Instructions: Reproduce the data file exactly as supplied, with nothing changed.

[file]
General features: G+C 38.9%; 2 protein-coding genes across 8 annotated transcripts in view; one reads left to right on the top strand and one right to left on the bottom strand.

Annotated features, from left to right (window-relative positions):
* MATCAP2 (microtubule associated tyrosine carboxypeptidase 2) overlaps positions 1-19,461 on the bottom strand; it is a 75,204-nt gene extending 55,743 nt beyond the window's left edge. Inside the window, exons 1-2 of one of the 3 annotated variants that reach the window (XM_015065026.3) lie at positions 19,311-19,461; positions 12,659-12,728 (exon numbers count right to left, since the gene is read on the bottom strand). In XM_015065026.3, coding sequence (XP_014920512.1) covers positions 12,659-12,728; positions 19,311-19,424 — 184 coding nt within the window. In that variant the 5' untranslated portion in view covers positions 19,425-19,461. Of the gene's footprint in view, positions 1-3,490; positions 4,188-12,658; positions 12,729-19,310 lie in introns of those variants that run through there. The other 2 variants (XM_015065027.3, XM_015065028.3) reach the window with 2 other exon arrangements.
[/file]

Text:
General features: G+C 38.9%; 2 protein-coding genes across 8 annotated transcripts in view; one reads left to right on the top strand and one right to left on the bottom strand.

Annotated features, from left to right (window-relative positions):
* MATCAP2 (microtubule associated tyrosine carboxypeptidase 2) overlaps positions 1-19,461 on the bottom strand; it is a 75,204-nt gene extending 55,743 nt beyond the window's left edge. Inside the window, exons 1-2 of one of the 3 annotated variants that reach the window (XM_015065026.3) lie at positions 19,311-19,461; positions 12,659-12,728 (exon numbers count right to left, since the gene is read on the bottom strand). In XM_015065026.3, coding sequence (XP_014920512.1) covers positions 12,659-12,728; positions 19,311-19,424 — 184 coding nt within the window. In that variant the 5' untranslated portion in view covers positions 19,425-19,461. Of the gene's footprint in view, positions 1-3,490; positions 4,188-12,658; positions 12,729-19,310 lie in introns of those variants that run through there. The other 2 variants (XM_015065027.3, XM_015065028.3) reach the window with 2 other exon arrangements.